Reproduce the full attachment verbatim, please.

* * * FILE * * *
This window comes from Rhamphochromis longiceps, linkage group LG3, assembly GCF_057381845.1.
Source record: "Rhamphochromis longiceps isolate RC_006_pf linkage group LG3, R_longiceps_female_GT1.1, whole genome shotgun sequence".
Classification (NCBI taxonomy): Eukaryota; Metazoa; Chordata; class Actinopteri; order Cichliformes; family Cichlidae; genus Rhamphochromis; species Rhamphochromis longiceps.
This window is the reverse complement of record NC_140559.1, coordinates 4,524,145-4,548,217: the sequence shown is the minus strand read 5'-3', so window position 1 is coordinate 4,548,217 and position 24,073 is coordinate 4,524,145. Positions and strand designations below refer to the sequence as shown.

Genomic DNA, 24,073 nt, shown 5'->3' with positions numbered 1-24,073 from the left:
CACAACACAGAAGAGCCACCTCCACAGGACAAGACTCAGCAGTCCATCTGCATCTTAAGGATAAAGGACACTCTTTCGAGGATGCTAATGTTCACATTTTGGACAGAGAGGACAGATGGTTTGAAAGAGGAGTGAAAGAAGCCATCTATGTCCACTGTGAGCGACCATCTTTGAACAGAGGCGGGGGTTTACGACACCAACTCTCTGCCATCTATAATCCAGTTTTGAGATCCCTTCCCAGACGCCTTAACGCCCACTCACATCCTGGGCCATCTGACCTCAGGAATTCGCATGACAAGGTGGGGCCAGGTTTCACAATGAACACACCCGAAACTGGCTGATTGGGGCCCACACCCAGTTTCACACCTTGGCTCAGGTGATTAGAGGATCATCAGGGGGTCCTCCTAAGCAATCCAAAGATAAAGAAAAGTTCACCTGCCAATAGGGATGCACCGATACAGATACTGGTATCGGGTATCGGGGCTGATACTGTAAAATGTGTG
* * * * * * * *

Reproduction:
This window comes from Rhamphochromis longiceps, linkage group LG3, assembly GCF_057381845.1.
Source record: "Rhamphochromis longiceps isolate RC_006_pf linkage group LG3, R_longiceps_female_GT1.1, whole genome shotgun sequence".
Classification (NCBI taxonomy): Eukaryota; Metazoa; Chordata; class Actinopteri; order Cichliformes; family Cichlidae; genus Rhamphochromis; species Rhamphochromis longiceps.
This window is the reverse complement of record NC_140559.1, coordinates 4,524,145-4,548,217: the sequence shown is the minus strand read 5'-3', so window position 1 is coordinate 4,548,217 and position 24,073 is coordinate 4,524,145. Positions and strand designations below refer to the sequence as shown.

Genomic DNA, 24,073 nt, shown 5'->3' with positions numbered 1-24,073 from the left:
CACAACACAGAAGAGCCACCTCCACAGGACAAGACTCAGCAGTCCATCTGCATCTTAAGGATAAAGGACACTCTTTCGAGGATGCTAATGTTCACATTTTGGACAGAGAGGACAGATGGTTTGAAAGAGGAGTGAAAGAAGCCATCTATGTCCACTGTGAGCGACCATCTTTGAACAGAGGCGGGGGTTTACGACACCAACTCTCTGCCATCTATAATCCAGTTTTGAGATCCCTTCCCAGACGCCTTAACGCCCACTCACATCCTGGGCCATCTGACCTCAGGAATTCGCATGACAAGGTGGGGCCAGGTTTCACAATGAACACACCCGAAACTGGCTGATTGGGGCCCACACCCAGTTTCACACCTTGGCTCAGGTGATTAGAGGATCATCAGGGGGTCCTCCTAAGCAATCCAAAGATAAAGAAAAGTTCACCTGCCAATAGGGATGCACCGATACAGATACTGGTATCGGGTATCGGGGCTGATACTGTAAAATGTGTG